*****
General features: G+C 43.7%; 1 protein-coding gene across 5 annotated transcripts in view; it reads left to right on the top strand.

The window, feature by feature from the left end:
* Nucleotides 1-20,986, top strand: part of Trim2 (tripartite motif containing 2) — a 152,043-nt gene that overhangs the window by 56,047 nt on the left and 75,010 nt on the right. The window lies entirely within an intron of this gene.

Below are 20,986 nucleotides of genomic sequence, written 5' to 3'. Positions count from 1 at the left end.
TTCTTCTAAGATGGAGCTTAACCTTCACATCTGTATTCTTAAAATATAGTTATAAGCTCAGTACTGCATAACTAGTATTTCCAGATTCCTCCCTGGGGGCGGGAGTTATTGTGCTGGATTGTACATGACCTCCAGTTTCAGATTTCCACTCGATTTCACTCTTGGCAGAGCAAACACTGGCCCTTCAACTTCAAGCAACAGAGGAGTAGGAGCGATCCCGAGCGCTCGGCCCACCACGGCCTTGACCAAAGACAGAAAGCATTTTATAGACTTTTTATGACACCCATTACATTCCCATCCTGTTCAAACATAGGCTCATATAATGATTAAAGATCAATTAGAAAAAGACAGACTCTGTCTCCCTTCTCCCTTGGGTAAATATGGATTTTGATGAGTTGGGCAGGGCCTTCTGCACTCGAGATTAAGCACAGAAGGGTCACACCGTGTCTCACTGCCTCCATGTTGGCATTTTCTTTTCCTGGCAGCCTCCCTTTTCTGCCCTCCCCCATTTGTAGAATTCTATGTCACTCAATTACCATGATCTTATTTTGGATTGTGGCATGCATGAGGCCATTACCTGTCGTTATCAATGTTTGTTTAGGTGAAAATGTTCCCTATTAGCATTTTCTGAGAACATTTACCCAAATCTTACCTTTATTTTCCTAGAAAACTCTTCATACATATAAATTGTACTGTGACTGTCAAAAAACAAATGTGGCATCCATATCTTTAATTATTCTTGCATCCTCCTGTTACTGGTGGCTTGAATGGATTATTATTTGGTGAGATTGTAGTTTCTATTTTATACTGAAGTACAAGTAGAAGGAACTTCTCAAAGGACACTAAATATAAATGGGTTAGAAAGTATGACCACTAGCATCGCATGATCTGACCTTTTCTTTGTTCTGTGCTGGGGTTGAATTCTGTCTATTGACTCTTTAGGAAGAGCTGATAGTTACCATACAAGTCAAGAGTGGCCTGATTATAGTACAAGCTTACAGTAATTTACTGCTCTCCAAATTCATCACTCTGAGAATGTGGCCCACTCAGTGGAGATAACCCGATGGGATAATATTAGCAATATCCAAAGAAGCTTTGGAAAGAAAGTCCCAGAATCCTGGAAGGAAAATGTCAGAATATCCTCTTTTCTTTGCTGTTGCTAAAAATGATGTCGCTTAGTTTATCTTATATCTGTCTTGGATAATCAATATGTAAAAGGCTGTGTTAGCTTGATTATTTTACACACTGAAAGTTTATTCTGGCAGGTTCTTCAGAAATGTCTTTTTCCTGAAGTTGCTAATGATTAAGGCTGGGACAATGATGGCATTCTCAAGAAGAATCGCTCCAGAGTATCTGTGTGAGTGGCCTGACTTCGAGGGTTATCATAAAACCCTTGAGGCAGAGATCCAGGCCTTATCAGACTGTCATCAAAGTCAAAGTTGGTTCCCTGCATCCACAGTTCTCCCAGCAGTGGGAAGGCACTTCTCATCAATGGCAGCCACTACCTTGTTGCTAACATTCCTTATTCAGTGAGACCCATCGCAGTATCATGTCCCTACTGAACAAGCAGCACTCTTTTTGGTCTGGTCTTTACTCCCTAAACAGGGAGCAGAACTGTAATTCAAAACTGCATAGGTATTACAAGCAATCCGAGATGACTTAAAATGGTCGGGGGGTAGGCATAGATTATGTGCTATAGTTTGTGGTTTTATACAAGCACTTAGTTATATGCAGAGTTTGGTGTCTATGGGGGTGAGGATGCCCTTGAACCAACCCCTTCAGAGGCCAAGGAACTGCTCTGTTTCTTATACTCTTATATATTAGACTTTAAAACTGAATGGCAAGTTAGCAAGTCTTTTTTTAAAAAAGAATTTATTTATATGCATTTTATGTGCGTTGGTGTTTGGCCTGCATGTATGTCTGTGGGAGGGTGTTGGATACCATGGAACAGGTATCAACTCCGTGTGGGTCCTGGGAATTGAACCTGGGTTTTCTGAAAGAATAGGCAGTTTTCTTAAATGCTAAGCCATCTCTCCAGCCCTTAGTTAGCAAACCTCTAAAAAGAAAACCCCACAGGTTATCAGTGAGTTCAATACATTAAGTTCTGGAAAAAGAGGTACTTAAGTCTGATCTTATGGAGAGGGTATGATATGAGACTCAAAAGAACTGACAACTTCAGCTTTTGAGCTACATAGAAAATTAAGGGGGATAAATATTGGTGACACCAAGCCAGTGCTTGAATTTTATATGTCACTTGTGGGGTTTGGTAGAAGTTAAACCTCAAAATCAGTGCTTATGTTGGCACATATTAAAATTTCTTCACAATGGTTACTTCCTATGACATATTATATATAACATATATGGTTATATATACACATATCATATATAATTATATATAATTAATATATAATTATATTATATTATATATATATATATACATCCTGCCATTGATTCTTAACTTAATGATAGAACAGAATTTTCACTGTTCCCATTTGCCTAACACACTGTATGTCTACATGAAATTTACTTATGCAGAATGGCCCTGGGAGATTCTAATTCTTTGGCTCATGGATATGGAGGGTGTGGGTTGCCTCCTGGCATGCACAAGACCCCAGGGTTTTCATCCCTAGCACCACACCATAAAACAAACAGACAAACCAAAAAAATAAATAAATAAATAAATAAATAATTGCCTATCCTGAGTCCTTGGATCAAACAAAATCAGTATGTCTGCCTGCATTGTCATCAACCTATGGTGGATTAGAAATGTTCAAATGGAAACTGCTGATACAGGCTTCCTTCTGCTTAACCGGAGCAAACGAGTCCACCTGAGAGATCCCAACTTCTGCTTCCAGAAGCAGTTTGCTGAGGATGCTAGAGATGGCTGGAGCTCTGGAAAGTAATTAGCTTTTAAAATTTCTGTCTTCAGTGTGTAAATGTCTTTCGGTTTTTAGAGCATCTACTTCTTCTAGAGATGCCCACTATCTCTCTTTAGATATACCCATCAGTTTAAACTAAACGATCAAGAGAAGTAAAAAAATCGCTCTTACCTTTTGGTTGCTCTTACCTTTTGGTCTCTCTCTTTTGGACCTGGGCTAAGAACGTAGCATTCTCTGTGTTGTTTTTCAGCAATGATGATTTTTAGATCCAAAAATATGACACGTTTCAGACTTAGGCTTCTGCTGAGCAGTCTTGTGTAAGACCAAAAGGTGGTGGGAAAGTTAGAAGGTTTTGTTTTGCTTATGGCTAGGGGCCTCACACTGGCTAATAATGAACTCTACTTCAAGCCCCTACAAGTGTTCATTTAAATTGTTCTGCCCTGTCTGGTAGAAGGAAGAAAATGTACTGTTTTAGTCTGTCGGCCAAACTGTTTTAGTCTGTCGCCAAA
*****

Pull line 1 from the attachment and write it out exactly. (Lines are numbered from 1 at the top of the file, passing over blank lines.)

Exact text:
General features: G+C 43.7%; 1 protein-coding gene across 5 annotated transcripts in view; it reads left to right on the top strand.